Shinmoedake Volcano disrupts flight in Asia

 Shinmoedake Volcano disrupts flight in Asia

The first eruption in 52-years at Shinmoedake Volcano in southern Japan is disputing flights in the region.

The 1,400-metre volcano has been pumping ash into the atmosphere for over a week, with a significant increase in activity recorded today.

One gigantic blast from the volcano is reported to have shattered windows 12 kilometres away. A woman in a nursing home was injured by flying glass, while three other people were also hurt.

The explosion also felled trees and sent boulders hurtling on to roads.

The volcano - which featured in the 1967 James Bond film You Only Live Twice - has also forced international flights to be delayed and triggered the evacuation of hundreds of people.

Many are taking refuge in emergency shelters in the surrounding area, 590 miles south-west of Tokyo.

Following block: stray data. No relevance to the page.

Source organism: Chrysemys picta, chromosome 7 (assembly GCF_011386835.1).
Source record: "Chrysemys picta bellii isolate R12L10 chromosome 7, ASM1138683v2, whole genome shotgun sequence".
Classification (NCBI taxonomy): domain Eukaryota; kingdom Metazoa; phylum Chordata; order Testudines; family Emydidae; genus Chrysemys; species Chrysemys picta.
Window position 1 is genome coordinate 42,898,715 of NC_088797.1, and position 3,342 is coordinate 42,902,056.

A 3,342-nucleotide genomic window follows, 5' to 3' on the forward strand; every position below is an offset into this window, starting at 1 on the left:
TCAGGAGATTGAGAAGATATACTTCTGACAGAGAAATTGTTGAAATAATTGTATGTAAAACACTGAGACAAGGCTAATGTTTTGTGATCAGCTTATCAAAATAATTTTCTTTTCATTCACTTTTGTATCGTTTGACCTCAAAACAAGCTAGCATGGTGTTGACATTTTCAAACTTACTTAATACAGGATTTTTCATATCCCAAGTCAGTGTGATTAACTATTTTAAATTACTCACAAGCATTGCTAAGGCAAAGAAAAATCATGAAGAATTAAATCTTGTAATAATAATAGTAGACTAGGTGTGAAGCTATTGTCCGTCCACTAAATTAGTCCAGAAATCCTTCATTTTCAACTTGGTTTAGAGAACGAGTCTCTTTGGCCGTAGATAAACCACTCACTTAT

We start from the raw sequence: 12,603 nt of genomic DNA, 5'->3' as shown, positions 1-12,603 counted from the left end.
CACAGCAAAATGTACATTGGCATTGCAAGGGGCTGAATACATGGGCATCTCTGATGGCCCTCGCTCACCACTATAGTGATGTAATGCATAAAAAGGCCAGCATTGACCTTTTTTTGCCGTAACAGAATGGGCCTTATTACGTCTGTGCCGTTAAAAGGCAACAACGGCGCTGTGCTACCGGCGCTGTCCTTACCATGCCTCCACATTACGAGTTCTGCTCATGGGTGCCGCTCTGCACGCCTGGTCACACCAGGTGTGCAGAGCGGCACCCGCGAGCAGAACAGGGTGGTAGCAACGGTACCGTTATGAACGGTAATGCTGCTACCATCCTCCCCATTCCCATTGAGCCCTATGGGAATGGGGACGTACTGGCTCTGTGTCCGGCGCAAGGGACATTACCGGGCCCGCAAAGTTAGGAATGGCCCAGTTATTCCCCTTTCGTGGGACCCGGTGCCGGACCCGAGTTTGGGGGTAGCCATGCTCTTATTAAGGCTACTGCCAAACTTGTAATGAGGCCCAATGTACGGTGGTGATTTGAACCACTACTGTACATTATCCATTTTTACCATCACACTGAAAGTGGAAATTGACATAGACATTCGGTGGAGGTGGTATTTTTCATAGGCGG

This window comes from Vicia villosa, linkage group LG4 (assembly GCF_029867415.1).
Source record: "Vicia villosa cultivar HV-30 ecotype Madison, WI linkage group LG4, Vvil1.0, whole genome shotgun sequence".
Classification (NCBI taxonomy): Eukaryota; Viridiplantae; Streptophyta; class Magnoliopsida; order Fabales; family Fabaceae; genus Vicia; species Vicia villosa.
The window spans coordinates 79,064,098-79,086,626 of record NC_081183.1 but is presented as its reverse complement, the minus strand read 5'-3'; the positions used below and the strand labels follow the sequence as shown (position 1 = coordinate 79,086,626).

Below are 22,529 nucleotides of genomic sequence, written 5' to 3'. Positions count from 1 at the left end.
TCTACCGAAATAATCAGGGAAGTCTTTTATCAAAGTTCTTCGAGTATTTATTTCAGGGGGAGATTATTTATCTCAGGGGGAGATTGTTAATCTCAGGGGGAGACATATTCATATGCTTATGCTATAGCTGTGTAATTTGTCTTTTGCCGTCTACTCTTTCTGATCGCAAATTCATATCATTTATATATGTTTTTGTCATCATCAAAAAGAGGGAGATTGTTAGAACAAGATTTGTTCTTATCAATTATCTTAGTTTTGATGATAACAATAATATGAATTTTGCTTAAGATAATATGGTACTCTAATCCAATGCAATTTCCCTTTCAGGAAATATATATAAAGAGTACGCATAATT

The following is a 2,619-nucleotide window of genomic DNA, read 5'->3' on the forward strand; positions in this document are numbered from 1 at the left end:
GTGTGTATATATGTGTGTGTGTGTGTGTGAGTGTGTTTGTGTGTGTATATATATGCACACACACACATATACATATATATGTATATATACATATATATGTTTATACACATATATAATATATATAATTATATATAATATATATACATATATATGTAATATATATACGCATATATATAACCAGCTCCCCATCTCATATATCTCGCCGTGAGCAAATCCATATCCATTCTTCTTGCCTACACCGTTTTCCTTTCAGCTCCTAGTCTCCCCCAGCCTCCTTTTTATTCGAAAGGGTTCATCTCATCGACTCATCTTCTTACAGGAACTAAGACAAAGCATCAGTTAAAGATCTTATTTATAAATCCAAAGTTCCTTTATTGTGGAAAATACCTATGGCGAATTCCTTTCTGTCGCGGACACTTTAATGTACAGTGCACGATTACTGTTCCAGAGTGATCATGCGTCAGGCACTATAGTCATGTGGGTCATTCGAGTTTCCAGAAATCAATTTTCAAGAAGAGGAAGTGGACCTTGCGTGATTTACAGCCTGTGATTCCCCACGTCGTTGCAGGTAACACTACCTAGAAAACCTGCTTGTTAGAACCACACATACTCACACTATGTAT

Cathay Pacific Airways announced flights to and from Nagoya, Tokyo and Osaka would be hit.

“We are closely monitoring the development and will be assessing the situation as more information becomes available,” explained a statement.

”Passengers are advised to check the airline’s website, www.cathaypacific.com, for up-to-date information before departing for the airport.”

Scheduled flights are expected to return to normal throughout the day, operating above the ash cloud.

In April last year the eruption of the Eyjafjoell Volcano in Iceland dispersed a vast cloud of ash triggering a huge shutdown of airspace that affected more than 100,000 flights and eight million passengers.